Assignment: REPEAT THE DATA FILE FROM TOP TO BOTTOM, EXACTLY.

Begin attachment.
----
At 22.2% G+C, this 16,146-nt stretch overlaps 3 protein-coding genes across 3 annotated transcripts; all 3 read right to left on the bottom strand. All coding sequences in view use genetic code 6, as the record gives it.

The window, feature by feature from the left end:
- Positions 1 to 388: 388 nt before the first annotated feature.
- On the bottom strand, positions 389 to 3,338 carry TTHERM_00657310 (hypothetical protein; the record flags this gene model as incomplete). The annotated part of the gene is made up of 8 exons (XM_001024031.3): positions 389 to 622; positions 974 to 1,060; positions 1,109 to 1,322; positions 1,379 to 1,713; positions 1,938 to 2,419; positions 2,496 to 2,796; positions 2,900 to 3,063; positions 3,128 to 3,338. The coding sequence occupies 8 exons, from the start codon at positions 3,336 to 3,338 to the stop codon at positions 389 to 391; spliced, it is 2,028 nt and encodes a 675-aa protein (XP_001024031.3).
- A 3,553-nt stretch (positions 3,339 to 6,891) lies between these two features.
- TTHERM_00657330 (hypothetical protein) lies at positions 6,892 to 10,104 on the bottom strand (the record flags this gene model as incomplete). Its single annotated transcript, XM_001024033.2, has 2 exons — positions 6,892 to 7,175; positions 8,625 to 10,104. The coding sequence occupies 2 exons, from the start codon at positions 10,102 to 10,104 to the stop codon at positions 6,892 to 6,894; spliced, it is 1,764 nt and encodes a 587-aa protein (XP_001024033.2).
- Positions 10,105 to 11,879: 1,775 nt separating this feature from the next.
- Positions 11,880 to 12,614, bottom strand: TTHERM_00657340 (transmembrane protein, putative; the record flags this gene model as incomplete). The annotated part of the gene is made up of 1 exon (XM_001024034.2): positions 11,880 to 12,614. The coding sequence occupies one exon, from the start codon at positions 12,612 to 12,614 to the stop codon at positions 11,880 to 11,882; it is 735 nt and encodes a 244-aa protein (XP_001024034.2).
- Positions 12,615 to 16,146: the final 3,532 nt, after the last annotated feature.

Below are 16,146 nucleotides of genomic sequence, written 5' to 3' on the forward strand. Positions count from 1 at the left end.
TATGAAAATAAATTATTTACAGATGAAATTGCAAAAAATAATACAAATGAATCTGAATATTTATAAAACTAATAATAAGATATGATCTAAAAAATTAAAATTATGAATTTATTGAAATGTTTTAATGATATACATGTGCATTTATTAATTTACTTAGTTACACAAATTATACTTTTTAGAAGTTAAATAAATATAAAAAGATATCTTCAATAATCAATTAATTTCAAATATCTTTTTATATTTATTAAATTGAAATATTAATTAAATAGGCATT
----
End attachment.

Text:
At 22.2% G+C, this 16,146-nt stretch overlaps 3 protein-coding genes across 3 annotated transcripts; all 3 read right to left on the bottom strand. All coding sequences in view use genetic code 6, as the record gives it.

The window, feature by feature from the left end:
- Positions 1 to 388: 388 nt before the first annotated feature.
- On the bottom strand, positions 389 to 3,338 carry TTHERM_00657310 (hypothetical protein; the record flags this gene model as incomplete). The annotated part of the gene is made up of 8 exons (XM_001024031.3): positions 389 to 622; positions 974 to 1,060; positions 1,109 to 1,322; positions 1,379 to 1,713; positions 1,938 to 2,419; positions 2,496 to 2,796; positions 2,900 to 3,063; positions 3,128 to 3,338. The coding sequence occupies 8 exons, from the start codon at positions 3,336 to 3,338 to the stop codon at positions 389 to 391; spliced, it is 2,028 nt and encodes a 675-aa protein (XP_001024031.3).
- A 3,553-nt stretch (positions 3,339 to 6,891) lies between these two features.
- TTHERM_00657330 (hypothetical protein) lies at positions 6,892 to 10,104 on the bottom strand (the record flags this gene model as incomplete). Its single annotated transcript, XM_001024033.2, has 2 exons — positions 6,892 to 7,175; positions 8,625 to 10,104. The coding sequence occupies 2 exons, from the start codon at positions 10,102 to 10,104 to the stop codon at positions 6,892 to 6,894; spliced, it is 1,764 nt and encodes a 587-aa protein (XP_001024033.2).
- Positions 10,105 to 11,879: 1,775 nt separating this feature from the next.
- Positions 11,880 to 12,614, bottom strand: TTHERM_00657340 (transmembrane protein, putative; the record flags this gene model as incomplete). The annotated part of the gene is made up of 1 exon (XM_001024034.2): positions 11,880 to 12,614. The coding sequence occupies one exon, from the start codon at positions 12,612 to 12,614 to the stop codon at positions 11,880 to 11,882; it is 735 nt and encodes a 244-aa protein (XP_001024034.2).
- Positions 12,615 to 16,146: the final 3,532 nt, after the last annotated feature.

Below are 16,146 nucleotides of genomic sequence, written 5' to 3' on the forward strand. Positions count from 1 at the left end.
TATGAAAATAAATTATTTACAGATGAAATTGCAAAAAATAATACAAATGAATCTGAATATTTATAAAACTAATAATAAGATATGATCTAAAAAATTAAAATTATGAATTTATTGAAATGTTTTAATGATATACATGTGCATTTATTAATTTACTTAGTTACACAAATTATACTTTTTAGAAGTTAAATAAATATAAAAAGATATCTTCAATAATCAATTAATTTCAAATATCTTTTTATATTTATTAAATTGAAATATTAATTAAATAGGCATT